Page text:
From the Publisher
“Looking for handsome foliage, fascinating flowers and eye-catching fall color? Try Grasses…”
"Supported by Saxon Holt's captivating color photographs, Ondra [Nancy] elevates grasses from garden understudies to starring roles.” Booklist
“Grasses…one of the year’s best new garden guides.” Country Living Gardener
“Beginning and advanced gardeners alike will find this book full of inspiration and advice on how to get the most from ornamental grasses.” Chicago Sun-Times
“Love ornamental grasses but don’t know how to work them into your garden? This book offers design possibilities…” Houston Chronicle
"Plenty of photos of the many grass choices can help you focus on varieties that mesh with your interests." – Milwaukee Journal Sentinel
“Illustrated with spectacular photos by Saxon Holt, Grasses focuses on design themes in landscapes throughout the seasons.” Indianapolis Star
" If your vision of grasses is limited to the wheat fields of Kansas, this book on ornamental grasses is sure to expand your horizonsand may even inspire you…" – Hartford Courant
Country Living Gardener
...one of the year's best new garden guides.
Looking for handsome foliage, fascinating flowers and eye-catching fall color? Try GRASSES.
Read an Excerpt
Chapter 3 - Color Palettes
Ornamental grasses come in an astounding array of hues and shades, from bright red and gold to copper, bronze, steel blue, and silver. The colors of some change to punctuate the seasons, creating variety that gardeners anticipate with delight; others offer consistent foliage color. A single colorful grass, such as the rich reddish purple fountain grass (Pennisetum setaceum 'Rubrum'), can add welcome drama to a simple container planting from spring to frost; in masses, it makes a striking long-season landscape accent.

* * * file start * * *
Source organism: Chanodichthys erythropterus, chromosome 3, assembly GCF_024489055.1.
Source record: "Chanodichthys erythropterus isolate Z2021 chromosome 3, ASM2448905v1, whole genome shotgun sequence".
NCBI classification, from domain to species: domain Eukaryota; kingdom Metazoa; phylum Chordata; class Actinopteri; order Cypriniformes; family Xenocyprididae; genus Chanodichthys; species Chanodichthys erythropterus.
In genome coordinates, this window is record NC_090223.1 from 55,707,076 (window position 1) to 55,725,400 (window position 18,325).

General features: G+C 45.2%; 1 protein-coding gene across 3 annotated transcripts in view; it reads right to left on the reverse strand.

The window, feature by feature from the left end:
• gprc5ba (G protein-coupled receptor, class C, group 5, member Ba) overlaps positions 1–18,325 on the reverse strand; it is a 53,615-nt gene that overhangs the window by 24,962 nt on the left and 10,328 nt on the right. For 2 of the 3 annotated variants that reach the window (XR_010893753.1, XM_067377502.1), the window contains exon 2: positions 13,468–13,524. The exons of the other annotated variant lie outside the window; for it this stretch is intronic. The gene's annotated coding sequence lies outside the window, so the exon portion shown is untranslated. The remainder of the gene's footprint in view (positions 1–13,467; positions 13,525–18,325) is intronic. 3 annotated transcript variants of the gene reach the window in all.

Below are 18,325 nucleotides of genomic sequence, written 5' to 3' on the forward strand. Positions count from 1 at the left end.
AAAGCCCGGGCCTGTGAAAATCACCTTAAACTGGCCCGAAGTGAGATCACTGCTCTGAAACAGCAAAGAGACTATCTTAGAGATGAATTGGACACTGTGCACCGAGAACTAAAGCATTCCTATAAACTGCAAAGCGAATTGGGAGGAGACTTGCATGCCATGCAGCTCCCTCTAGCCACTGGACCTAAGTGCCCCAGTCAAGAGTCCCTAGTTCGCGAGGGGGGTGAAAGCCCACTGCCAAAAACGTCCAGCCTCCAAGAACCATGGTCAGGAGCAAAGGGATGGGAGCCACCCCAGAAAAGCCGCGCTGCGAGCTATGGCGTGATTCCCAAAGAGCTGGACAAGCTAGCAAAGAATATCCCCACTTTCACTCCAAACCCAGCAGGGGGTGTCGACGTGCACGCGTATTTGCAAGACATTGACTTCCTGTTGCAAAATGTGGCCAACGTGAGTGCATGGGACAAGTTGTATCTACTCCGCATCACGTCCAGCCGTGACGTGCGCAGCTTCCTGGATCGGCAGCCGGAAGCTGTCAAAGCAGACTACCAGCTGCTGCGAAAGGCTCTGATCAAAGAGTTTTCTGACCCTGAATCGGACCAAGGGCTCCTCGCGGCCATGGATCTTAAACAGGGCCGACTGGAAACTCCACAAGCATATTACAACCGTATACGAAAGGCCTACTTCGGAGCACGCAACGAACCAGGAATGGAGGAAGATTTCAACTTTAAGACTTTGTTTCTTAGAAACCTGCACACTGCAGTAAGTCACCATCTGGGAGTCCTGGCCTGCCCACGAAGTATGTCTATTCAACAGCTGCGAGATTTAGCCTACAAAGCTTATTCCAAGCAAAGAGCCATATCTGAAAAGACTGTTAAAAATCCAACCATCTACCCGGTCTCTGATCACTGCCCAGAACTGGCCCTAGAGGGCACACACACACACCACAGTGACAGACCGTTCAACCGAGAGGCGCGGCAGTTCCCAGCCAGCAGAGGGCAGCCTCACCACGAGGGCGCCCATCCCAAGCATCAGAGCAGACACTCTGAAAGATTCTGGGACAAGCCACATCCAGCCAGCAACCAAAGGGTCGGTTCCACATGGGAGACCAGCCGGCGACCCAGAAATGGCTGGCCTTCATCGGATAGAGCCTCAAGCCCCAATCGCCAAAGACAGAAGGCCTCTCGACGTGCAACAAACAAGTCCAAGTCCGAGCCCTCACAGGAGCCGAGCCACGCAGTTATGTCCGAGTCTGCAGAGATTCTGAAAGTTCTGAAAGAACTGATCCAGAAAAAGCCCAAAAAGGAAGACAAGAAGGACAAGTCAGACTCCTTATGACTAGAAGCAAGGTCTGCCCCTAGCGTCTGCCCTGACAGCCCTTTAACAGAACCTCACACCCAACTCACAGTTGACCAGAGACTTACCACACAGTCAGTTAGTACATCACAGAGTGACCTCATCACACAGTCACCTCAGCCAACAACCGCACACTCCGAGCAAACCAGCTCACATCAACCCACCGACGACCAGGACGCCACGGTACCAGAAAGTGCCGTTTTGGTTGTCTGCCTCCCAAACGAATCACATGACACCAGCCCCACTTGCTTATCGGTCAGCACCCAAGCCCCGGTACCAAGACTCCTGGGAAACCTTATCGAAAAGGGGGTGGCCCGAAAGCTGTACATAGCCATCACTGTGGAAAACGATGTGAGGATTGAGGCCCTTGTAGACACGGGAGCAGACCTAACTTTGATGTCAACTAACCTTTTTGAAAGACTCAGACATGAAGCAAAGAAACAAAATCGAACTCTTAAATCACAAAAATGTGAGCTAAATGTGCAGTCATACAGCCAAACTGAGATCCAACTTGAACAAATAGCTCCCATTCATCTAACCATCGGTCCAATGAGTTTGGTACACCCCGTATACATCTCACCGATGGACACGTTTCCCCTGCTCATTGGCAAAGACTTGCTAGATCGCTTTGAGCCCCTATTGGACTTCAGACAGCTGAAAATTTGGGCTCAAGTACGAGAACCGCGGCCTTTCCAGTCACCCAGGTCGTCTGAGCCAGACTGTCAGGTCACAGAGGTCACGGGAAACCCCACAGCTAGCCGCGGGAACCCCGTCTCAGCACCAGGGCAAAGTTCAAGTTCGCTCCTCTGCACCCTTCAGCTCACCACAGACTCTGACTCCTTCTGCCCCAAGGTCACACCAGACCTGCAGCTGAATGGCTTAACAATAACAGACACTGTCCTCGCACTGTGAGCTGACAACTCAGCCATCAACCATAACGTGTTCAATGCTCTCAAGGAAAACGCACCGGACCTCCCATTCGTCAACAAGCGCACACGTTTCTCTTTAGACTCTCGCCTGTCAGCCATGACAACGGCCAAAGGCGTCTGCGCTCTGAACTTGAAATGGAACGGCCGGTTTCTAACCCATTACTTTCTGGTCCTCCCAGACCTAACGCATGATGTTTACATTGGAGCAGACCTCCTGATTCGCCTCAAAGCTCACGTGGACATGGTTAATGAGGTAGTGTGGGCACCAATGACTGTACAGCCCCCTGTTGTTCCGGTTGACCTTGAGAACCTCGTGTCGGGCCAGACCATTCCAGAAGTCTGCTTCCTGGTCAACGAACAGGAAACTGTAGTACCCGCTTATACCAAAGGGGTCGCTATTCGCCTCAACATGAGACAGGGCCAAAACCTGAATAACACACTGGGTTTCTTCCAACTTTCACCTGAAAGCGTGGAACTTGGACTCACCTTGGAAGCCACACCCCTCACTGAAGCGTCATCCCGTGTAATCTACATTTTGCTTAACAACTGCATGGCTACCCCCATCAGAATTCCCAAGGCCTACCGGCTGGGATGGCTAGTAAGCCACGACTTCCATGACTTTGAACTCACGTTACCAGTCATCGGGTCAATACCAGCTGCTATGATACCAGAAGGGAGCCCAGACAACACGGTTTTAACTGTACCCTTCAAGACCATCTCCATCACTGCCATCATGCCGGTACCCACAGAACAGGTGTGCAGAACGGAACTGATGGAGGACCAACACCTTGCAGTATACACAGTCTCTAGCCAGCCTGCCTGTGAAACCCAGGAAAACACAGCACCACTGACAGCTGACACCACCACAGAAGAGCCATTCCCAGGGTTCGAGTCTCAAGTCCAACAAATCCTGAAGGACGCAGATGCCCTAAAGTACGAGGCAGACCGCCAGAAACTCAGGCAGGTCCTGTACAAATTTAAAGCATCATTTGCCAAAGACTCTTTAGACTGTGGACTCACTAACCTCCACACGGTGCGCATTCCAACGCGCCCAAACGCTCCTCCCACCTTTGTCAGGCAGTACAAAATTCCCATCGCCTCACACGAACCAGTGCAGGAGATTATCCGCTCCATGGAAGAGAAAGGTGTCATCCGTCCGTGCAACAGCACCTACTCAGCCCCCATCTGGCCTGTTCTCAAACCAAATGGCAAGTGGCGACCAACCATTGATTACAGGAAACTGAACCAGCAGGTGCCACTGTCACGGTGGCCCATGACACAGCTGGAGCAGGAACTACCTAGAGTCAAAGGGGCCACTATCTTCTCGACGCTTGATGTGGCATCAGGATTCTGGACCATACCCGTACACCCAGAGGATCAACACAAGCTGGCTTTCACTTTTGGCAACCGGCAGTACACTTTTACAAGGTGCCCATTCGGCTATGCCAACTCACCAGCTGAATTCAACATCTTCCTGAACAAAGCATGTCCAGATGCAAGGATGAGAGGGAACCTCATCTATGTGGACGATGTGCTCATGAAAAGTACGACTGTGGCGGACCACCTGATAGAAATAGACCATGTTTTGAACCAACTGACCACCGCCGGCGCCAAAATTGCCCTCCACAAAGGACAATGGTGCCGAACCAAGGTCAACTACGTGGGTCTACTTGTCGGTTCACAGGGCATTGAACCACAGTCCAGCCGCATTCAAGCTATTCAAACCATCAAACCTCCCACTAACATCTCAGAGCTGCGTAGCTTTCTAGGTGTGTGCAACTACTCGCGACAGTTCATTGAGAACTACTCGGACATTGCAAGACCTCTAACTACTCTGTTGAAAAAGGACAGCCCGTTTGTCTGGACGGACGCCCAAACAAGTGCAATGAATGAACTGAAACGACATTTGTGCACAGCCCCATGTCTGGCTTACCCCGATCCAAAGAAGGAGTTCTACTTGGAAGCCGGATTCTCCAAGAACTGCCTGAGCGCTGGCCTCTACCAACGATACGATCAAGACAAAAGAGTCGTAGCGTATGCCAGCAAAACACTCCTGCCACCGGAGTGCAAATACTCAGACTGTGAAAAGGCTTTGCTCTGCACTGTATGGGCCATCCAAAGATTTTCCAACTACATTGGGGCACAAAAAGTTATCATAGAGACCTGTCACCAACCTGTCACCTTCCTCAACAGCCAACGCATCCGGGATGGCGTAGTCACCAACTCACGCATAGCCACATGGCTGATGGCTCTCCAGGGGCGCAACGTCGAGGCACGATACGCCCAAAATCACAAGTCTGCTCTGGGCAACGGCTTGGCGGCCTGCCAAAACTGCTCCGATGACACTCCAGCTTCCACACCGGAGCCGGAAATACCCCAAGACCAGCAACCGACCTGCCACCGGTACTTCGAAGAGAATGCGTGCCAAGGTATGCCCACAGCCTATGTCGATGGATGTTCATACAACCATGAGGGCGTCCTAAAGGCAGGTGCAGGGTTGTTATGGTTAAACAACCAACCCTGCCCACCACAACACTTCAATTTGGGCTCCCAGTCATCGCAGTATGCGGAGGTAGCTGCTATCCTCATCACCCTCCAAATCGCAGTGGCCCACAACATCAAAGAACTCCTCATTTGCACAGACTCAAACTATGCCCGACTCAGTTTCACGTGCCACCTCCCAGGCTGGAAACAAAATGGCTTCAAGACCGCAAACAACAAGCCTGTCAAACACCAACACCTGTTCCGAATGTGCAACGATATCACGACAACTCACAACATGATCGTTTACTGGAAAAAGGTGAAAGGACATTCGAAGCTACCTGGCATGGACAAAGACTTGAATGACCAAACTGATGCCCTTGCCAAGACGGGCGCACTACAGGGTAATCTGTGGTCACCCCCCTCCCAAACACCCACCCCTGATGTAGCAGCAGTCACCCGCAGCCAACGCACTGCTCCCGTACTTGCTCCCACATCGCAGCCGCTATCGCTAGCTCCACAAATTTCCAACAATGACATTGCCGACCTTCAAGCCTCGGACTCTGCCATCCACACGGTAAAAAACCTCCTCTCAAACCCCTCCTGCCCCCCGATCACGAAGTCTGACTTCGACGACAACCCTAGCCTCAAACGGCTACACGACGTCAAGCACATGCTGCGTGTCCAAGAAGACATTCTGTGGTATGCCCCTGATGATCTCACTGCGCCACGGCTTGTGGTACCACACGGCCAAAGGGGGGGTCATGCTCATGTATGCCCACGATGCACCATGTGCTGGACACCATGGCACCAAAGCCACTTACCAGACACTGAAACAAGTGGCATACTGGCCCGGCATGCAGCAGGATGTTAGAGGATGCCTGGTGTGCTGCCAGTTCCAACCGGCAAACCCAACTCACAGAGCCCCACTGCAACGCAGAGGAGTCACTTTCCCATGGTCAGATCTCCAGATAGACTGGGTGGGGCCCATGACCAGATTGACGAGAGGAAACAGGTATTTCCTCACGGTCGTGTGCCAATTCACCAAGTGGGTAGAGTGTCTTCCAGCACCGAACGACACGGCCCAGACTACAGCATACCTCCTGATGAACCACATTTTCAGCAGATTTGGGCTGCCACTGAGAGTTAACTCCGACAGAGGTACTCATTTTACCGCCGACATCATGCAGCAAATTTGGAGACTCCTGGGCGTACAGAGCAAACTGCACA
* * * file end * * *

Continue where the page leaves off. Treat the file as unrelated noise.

Grasses that change color throughout the year present a challenge, albeit an enjoyable one. With some grasses, spring color is most vivid, as with the sunny yellow foliage of golden wood millet (Milium effusum 'Aureum') or the bright white stripes of variegated bulbous oat grass (Arrhenatherum elatius ssp. bulbosum 'Variegatum'). These early birds are carefree companions for other spring beauties, including tulips, forget-me-nots (Myosotis sylvatica), and bleeding hearts (Dicentra spp.). Other ornamental grasses are at their most vivid in late summer and fall. The plain green early foliage bides its time while spring and early summer flowers take the stage, then gradually steps to the fore in a colorful show as summer progresses. Fall invites still more varied hues, with the changing shades of warm-season grasses fading to subdued rusts, bronzes, and golds after frost.
Ornamental grasses offer a vibrant color palette for the garden. May the images that follow inspire you to explore color in new, perhaps unexpected ways.
Glowing Golds and Bronzes
If you enjoy growing and using plants with colorful foliage, you'll find many golden and bronze grasses to add to your plant palette. Many of these grasses are striking enough to stand alone, but showcasing them with carefully chosen annual and perennial companions accentuates their true beauty.
Gold- and yellow-leaved grasses are particularly well suited for making exciting color combinations. Create a simple but handsome contrast by pairing a bright yellow or gold grass with a dark-green-leaved companion; for example, to add drama to a shady site, try golden wood millet (Milium effusum 'Aureum') against the daphnelike foliage of Robb's wood spurge (Euphorbia robbiae). For a cool-color combination and fabulous textural contrast, pair a golden grass with the bold foliage of a blue-leaved or blue-and-gold variegated hosta, such as 'Halcyon' or 'Aurora Borealis'. If you want a more daring display, combine golden grasses with plants having moody purple, maroon, or black foliage. Picture, if you will, golden greater wood rush (Luzula sylvatica 'Aurea') spiking up through the lacy, near-black leaves of 'Ravenswing' anthriscus (Anthriscus sylvestris 'Ravenswing'), or the glowing foliage of Bowles' golden sedge (Carex elata 'Aurea') spilling over the broad foliage of 'Chocolate Ruffles' heuchera (Heuchera hybrid 'Chocolate Ruffles'). With just two